User fees will likely rise significantly at the town-owned public fitness center at Cape Elizabeth High School after an attempt to privatize it fell flat earlier this month.

After a couple of years of running the fitness center in the red, the Town Council had hoped to revitalize it by leasing it to Susan Janosik, a 46-year-old former employee and South Portland-based personal trainer.

But Janosik withdrew her interest after hiring a business consultant, who told her she would be able to make little, if any, money out of the deal.

“It was a hard decision. I really wanted to do it. My heart was in it,” Janosik said in a telephone interview Monday. “It just didn’t look like it would be a financially sound thing for me to do.”

It’s been difficult even for town officials to calculate how much it costs to operate the fitness center because many of its costs are shared with the town pool, which is located in the same building, or spread throughout the Community Services budget. Town officials expected to charge Janosik $1,000 a month to lease the space and equipment. Janosik would have paid for liability insurance and other necessities.

But after consulting with a business expert, Janosik said, she realized that it would be very difficult just to break even under those terms.

“I was in tears at one point, because I really wanted to do it,” she said. “I just didn’t want to get into something that I would hate.”

Janosik spoke with Town Manager Michael McGovern and withdrew her proposal on July 8.

In an e-mail to Town Council members, McGovern said that even if the town charged her no rent for a year, Janosik would at best make about $5 per hour while working in excess of 40 hours a week.

Attached to the pool at Cape Elizabeth High School, the fitness center has a small number of treadmills, stationary bikes and weight machines, and charges residents user fees ranging from $5 a day to $370 a year.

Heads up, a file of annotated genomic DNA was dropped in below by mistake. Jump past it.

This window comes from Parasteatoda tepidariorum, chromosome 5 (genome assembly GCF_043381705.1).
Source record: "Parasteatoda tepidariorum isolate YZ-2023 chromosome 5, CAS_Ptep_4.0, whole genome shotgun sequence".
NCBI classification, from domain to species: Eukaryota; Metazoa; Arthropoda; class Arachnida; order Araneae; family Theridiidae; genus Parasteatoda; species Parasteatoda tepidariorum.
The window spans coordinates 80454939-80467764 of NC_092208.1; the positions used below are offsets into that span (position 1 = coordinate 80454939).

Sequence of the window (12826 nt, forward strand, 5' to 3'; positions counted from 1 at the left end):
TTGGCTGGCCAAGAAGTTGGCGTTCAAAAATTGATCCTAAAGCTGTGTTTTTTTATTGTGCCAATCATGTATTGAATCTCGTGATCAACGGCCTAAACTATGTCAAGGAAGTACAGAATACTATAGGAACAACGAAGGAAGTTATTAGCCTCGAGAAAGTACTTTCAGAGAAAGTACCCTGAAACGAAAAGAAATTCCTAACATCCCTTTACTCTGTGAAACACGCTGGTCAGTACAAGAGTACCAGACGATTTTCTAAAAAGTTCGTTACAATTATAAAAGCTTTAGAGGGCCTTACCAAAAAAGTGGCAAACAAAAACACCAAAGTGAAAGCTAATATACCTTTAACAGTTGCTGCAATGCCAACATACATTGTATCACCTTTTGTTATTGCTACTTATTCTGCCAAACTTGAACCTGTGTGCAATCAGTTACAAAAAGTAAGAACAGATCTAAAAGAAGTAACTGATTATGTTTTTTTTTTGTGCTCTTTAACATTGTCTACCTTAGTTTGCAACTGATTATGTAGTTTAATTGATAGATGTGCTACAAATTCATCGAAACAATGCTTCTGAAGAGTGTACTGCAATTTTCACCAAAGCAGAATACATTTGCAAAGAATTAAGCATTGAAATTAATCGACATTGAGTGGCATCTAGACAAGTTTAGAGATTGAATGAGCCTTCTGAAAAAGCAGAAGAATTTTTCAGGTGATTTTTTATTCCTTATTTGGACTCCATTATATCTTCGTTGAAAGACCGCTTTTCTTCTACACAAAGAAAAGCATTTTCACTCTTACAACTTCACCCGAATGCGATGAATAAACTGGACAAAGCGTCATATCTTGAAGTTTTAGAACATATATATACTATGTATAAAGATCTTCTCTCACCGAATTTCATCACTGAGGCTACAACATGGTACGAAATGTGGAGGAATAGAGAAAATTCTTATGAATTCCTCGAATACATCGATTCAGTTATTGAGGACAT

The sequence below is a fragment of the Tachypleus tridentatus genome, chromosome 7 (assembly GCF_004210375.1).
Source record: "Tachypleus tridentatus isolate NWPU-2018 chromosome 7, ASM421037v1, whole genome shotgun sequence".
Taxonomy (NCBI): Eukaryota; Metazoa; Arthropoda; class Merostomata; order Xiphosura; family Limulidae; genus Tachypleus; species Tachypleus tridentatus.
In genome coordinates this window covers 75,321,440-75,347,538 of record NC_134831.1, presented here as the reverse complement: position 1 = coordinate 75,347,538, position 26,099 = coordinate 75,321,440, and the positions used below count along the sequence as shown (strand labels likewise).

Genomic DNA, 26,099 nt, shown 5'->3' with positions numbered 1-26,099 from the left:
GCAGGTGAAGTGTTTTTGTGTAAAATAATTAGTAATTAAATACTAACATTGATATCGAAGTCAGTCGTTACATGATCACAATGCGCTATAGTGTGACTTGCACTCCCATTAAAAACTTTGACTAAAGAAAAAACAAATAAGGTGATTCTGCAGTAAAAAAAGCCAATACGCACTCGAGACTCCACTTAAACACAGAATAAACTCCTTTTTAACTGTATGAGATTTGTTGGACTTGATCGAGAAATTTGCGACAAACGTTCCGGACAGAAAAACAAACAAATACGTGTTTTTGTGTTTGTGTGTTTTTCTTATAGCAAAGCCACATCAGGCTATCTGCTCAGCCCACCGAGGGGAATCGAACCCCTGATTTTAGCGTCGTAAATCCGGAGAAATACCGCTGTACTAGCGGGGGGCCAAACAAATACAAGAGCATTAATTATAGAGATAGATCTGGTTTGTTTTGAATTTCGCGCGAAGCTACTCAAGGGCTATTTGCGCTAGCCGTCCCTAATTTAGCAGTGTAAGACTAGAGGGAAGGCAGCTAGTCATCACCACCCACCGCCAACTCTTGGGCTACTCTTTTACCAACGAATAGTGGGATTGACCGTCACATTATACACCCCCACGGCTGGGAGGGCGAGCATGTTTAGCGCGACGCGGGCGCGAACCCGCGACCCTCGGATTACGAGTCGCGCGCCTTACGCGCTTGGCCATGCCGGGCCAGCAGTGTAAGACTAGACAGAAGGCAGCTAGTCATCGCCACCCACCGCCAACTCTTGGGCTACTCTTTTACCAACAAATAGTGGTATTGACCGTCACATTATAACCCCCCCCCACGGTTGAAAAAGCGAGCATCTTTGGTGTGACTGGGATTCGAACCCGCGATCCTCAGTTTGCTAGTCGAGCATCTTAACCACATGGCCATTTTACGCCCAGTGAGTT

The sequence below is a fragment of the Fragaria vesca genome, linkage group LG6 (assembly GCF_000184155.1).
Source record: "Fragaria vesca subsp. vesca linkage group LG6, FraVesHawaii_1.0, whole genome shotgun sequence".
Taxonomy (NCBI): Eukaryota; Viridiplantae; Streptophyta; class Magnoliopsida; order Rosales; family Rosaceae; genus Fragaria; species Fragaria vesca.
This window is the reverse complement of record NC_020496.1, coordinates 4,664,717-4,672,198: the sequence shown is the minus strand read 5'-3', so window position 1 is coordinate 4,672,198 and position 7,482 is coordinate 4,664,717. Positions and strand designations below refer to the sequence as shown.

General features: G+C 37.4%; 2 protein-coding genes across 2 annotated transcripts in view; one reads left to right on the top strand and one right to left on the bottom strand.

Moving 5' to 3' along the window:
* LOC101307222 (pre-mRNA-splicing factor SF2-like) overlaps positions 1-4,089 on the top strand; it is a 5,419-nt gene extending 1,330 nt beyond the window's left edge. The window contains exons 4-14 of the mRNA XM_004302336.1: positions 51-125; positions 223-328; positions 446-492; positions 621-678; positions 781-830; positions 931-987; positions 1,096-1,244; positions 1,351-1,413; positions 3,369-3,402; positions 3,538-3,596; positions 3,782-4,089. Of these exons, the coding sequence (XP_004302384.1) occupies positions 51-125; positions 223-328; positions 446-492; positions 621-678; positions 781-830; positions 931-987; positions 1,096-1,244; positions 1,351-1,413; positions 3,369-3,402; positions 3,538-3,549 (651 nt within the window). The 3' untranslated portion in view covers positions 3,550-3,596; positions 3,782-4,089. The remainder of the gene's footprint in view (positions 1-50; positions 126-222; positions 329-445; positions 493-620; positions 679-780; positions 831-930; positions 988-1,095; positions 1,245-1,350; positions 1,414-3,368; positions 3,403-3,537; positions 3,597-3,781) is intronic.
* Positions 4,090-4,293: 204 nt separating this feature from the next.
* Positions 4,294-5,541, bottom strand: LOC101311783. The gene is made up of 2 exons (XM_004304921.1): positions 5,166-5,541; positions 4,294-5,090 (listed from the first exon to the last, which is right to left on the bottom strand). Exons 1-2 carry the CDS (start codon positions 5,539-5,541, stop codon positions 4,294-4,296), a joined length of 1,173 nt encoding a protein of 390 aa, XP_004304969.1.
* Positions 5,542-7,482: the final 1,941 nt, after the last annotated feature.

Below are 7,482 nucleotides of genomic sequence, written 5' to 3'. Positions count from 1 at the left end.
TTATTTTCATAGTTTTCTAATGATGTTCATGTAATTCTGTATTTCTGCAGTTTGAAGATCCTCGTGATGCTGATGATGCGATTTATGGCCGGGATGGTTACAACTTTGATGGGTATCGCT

While it was successful after it opened in January 2000, it has recently begun losing money, due largely to declining membership.

Alarmed that the fitness center was being subsidized by taxpayers, town officials began discussing privatization of the facility in early 2008. When Janosik, who managed the center from 2000 to 2003, expressed interest, she seemed a natural choice, town officials said. She was also highly recommended by outgoing Community Services Director Sue Weatherbie.

Only two other people responded when the business opportunity was “widely advertised” in local papers, McGovern said. One of those two was interviewed but passed over in favor of Janosik, he said.

McGovern said that the town does not plan to re-call the other two respondents. Instead, he said, Community Services will continue to operate the center “with an eye toward controlling costs.” This is expected to cost taxpayers about $30,000 over 12 months.

McGovern said the town will likely raise user fees about 10 to 15 percent and offer no discounts except to senior citizens. Community Services staff will study the issue over the coming year and recommend other options as part of the 2009-2010 budget process.

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